There was no reason for me to have the pelvic part of the test. In fact, there doesn’t appear to have been a reason for me to take the kidney part of the ultrasound test either. I realize the doctor is a busy person, and may not seem important to him if he makes a mistake or two, but it does make a difference to my wellbeing, in that kind of situation, being put in that stressful situation for no apparent reason. If there had been a good reason for me to have to do the test, then at least explain why, and perhaps substitute a different test, but there was no good reason, which makes it worse. And it could have been worse still, if I had not been able to hold it. Having to endure the embarassment of an accidental leak, for no good reason, would be annoying, to say the least.

Even if he didn’t know the possible risk of such a test, he didn’t give me the oppportunity to explain how my being a woman, and older, as well as being a bit overweight and having given birth to 2 children are all indications that ‘stress urinary incontinence’ are likely to be a problem.  Under ordinary circumstances, where I have some control over when I drink fluids and how much, I would never be so reckless as go around with that much fluid in my bladder.

One effect of having gone through that is the realization that what doctors say cannot automatically be taken as the best decision, even in as innocuous a situation as that seemed, at irst. It’s unfair to be placed in the situation of not trusting a doctor to make good decisions, even though he should know better, but that has been one outcome of the incident. And I am annoyed that I was place in such a situation, and wonder how many other older women are, under similar circumstances.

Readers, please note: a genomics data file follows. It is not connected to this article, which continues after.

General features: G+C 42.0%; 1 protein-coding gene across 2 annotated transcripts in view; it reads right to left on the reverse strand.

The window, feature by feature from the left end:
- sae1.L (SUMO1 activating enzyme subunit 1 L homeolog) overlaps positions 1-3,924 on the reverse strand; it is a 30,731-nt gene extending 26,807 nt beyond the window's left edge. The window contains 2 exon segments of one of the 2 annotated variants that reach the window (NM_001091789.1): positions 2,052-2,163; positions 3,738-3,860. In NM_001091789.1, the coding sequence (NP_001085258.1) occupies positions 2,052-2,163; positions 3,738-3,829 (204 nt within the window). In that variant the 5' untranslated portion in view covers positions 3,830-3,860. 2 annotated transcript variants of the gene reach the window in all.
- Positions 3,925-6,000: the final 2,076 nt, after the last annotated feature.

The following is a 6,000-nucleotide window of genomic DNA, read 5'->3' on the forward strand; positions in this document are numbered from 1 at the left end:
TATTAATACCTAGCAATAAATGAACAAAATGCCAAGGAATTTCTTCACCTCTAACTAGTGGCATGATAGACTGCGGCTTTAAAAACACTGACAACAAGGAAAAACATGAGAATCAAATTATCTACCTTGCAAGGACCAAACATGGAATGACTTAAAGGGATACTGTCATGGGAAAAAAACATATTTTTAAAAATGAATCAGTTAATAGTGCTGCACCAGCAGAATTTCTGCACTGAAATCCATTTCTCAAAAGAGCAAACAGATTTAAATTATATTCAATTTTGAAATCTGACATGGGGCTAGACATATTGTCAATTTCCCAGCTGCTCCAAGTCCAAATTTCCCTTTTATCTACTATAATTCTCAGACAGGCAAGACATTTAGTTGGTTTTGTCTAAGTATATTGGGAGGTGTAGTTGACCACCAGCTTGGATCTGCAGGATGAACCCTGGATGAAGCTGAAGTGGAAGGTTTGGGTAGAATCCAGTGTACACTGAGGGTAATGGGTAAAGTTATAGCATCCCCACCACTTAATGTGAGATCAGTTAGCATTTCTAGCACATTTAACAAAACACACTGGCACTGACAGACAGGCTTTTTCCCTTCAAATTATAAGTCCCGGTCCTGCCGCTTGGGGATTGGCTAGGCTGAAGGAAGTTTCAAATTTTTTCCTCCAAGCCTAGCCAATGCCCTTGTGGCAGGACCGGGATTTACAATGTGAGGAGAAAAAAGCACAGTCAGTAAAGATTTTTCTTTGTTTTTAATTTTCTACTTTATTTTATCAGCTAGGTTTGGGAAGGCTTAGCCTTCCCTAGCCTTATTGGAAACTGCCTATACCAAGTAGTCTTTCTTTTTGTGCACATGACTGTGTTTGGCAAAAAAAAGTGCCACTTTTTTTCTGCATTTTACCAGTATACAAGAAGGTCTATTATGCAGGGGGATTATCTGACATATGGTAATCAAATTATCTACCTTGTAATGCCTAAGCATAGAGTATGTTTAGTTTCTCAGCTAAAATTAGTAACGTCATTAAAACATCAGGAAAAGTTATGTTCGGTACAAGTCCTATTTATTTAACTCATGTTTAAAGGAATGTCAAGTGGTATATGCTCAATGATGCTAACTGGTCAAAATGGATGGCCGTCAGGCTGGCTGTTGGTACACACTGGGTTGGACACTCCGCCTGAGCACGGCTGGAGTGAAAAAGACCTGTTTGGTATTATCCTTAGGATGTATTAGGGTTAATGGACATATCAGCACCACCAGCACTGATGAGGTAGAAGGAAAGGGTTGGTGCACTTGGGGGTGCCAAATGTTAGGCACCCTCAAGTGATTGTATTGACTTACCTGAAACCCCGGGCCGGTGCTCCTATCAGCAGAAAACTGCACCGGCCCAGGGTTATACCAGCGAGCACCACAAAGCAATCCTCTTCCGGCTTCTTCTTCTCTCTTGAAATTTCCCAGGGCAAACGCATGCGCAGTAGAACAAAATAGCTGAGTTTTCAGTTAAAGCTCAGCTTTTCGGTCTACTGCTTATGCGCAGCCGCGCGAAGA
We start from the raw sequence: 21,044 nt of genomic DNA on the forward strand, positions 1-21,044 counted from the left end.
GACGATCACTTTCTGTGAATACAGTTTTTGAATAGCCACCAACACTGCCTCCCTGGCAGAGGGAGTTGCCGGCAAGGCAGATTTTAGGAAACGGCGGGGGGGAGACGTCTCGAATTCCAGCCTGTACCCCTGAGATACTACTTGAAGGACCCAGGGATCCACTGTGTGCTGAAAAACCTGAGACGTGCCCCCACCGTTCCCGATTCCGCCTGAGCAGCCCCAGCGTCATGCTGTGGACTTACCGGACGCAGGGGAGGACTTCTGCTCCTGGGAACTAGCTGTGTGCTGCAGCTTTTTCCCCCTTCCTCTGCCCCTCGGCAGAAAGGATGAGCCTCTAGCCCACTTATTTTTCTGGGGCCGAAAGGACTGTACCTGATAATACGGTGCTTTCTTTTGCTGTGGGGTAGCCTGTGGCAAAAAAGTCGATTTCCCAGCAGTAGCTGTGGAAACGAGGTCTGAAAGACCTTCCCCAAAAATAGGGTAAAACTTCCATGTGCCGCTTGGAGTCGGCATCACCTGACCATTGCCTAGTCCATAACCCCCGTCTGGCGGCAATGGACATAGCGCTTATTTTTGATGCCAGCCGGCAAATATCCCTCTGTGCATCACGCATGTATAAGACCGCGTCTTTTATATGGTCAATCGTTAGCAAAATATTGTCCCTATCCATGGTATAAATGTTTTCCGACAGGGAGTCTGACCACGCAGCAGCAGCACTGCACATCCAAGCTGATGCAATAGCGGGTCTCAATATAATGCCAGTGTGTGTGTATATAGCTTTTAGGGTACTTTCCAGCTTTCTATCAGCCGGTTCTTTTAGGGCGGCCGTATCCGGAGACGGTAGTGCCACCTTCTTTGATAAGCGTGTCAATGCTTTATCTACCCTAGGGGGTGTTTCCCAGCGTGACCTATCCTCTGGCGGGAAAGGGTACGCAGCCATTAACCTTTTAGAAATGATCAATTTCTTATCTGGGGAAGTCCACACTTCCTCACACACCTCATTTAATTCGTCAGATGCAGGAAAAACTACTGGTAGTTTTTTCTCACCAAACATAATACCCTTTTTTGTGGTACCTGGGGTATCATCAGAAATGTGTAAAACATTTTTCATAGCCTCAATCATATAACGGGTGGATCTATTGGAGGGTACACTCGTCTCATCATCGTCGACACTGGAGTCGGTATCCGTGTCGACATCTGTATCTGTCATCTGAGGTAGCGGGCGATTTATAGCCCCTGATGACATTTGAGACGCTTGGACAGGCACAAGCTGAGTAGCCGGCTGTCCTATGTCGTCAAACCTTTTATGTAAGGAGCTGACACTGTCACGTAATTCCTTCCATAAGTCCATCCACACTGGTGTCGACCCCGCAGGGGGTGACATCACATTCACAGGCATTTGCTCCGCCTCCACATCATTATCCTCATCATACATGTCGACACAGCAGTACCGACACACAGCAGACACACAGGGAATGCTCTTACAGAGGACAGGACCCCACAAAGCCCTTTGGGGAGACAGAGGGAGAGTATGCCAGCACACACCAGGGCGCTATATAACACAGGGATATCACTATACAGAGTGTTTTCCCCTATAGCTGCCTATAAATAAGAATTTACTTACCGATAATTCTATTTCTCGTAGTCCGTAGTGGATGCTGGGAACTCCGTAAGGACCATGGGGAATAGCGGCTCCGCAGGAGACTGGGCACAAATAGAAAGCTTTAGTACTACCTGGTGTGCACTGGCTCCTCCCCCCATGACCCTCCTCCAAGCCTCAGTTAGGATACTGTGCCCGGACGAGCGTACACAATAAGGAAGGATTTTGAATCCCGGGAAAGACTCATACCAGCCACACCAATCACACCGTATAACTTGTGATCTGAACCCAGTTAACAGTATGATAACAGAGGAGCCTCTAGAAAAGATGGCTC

As time passed, I considered other behaviours and decisions [the doctor] had made, such as sending me to what surely is the only ENT specialist in the city whose office is located inside a hearing clinic. I had asked [the doctor] about my ear problems while at the same time saying to him, half-jokingly, that the only thing not wrong with my ear was my hearing. That made me wonder whether it had been done on purpose, or was simply a coincidence, or a decision lacking in sensitivity, as starting out on that note, in a clinic for people with hearing problems, most of whom are probably older, could itself lead to misunderstandings, and in fact did, in that case.

Discrimination on the grounds of sex

The ultrasound test was to be on the pelvis and the kidneys, the pelvic part focusing on the bladder as I no longer had a uterus. The doctor’s error involved assuming the test on my bladder posed no risk to me of worry, or embarassment.  Was the test something he sent women for without actually thinking about their gender, and their medical history, as women? Was I simply included in the kind of referral he would make for any woman who had received a suspicious eGFR blood test report? If that was the case, then I was discriminated against by him, on the grounds of sex, through not taking into consideration my experience of pregnancy and childbirth (and the possible effect of these on taking the test). Should he have known better than to send me for the test?  Discrimination doesn’t mean that all individuals within the category (women) must be treated the same as younger women, however. Sometimes it means their specific differences should be taken into account, as I have described here.

The doctor created an environment of distrust, and thus discriminated against me, a woman (and older) by sending me for this test when he surely must have known the worry it would cause for me. If he didn’t know, then he must be lacking in awareness of these issues, though how he could be is beyond me. It did nothing to help create good relations between doctor and patient.

I wasn’t just a woman, I was a woman who had twice given birth. That puts me in a category of some risk, when it comes to the problem of ‘urinary stress incontinence’ (as opposed to ‘urge urinary incontinence’).  Stress incontinence is the largest slice of the pie when it comes to different types of urinary incontinence. See  following:

“Stress Urinary Incontinence (SUI) - 50% of individuals with UI have SUI, which is the leaking of urine when coughing, sneezing, straining, exercise or any other type of exertion” (pp 4, 5, Incontinence: The Canadian Perspective, Cameron Institute, Canadian Continence Foundation, Dec 2014, en-incontinence-a-canadian-perspective-2014.pdf) .

See also page 6 in the Incontinence pdf file for the list of causes, including pregnancy and childbirth among females exclusively. Aren’t most people aware of the problem of incontinence among older people – women in particular - even if only through being exposed to jokes on the subject? Shouldn’t he have known, being a doctor?